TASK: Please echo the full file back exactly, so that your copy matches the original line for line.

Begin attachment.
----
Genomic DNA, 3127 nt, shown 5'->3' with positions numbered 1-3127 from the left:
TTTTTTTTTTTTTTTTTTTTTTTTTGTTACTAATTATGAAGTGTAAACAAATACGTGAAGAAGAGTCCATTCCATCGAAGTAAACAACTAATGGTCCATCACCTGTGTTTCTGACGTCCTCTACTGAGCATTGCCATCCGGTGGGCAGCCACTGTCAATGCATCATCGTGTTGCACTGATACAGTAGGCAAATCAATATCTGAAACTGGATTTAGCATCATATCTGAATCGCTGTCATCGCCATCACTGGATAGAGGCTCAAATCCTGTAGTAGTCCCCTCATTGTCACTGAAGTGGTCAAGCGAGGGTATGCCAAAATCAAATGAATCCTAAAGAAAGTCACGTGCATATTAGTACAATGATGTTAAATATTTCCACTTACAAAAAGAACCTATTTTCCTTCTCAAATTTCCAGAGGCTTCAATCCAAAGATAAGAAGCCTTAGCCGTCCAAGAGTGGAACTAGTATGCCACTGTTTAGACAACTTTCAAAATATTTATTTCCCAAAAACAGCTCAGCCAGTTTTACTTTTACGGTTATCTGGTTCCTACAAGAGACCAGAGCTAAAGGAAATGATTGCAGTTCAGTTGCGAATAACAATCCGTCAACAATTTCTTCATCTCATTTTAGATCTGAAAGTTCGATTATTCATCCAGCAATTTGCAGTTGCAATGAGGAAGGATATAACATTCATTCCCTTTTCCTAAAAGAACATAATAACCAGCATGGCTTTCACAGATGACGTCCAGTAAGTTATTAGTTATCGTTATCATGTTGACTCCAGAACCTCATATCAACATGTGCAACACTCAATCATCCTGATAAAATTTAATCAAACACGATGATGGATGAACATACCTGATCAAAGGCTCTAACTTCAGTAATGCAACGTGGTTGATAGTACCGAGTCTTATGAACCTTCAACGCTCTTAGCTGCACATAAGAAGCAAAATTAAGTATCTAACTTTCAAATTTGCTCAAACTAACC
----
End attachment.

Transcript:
Genomic DNA, 3127 nt, shown 5'->3' with positions numbered 1-3127 from the left:
TTTTTTTTTTTTTTTTTTTTTTTTTGTTACTAATTATGAAGTGTAAACAAATACGTGAAGAAGAGTCCATTCCATCGAAGTAAACAACTAATGGTCCATCACCTGTGTTTCTGACGTCCTCTACTGAGCATTGCCATCCGGTGGGCAGCCACTGTCAATGCATCATCGTGTTGCACTGATACAGTAGGCAAATCAATATCTGAAACTGGATTTAGCATCATATCTGAATCGCTGTCATCGCCATCACTGGATAGAGGCTCAAATCCTGTAGTAGTCCCCTCATTGTCACTGAAGTGGTCAAGCGAGGGTATGCCAAAATCAAATGAATCCTAAAGAAAGTCACGTGCATATTAGTACAATGATGTTAAATATTTCCACTTACAAAAAGAACCTATTTTCCTTCTCAAATTTCCAGAGGCTTCAATCCAAAGATAAGAAGCCTTAGCCGTCCAAGAGTGGAACTAGTATGCCACTGTTTAGACAACTTTCAAAATATTTATTTCCCAAAAACAGCTCAGCCAGTTTTACTTTTACGGTTATCTGGTTCCTACAAGAGACCAGAGCTAAAGGAAATGATTGCAGTTCAGTTGCGAATAACAATCCGTCAACAATTTCTTCATCTCATTTTAGATCTGAAAGTTCGATTATTCATCCAGCAATTTGCAGTTGCAATGAGGAAGGATATAACATTCATTCCCTTTTCCTAAAAGAACATAATAACCAGCATGGCTTTCACAGATGACGTCCAGTAAGTTATTAGTTATCGTTATCATGTTGACTCCAGAACCTCATATCAACATGTGCAACACTCAATCATCCTGATAAAATTTAATCAAACACGATGATGGATGAACATACCTGATCAAAGGCTCTAACTTCAGTAATGCAACGTGGTTGATAGTACCGAGTCTTATGAACCTTCAACGCTCTTAGCTGCACATAAGAAGCAAAATTAAGTATCTAACTTTCAAATTTGCTCAAACTAACC